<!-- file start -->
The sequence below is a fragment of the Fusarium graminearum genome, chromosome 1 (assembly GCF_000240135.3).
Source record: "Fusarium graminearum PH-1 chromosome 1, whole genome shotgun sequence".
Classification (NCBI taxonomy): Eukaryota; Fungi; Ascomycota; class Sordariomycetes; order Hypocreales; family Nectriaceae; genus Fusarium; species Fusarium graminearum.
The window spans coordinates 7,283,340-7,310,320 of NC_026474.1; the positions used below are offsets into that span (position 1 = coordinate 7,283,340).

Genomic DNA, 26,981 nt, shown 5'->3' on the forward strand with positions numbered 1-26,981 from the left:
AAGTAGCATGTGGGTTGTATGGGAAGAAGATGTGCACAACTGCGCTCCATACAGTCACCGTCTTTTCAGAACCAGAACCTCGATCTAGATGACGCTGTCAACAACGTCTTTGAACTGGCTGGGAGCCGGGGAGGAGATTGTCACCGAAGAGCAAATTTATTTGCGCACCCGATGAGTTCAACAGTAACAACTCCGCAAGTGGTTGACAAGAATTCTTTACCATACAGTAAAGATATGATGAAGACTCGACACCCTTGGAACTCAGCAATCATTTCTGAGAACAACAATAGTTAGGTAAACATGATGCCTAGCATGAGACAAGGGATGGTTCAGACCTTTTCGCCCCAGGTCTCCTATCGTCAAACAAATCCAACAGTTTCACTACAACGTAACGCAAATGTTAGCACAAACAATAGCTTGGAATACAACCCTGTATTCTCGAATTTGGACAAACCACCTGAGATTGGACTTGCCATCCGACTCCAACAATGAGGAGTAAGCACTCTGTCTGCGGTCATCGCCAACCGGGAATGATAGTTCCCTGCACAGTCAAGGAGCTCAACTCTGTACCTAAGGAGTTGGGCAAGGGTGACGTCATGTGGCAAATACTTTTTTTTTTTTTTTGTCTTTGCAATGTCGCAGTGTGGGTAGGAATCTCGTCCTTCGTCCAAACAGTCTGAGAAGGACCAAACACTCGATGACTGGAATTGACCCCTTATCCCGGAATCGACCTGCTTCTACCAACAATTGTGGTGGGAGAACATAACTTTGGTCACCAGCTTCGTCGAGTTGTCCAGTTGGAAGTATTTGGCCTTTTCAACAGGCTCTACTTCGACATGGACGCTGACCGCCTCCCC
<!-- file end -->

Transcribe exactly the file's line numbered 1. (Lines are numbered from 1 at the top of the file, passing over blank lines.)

The sequence below is a fragment of the Fusarium graminearum genome, chromosome 1 (assembly GCF_000240135.3).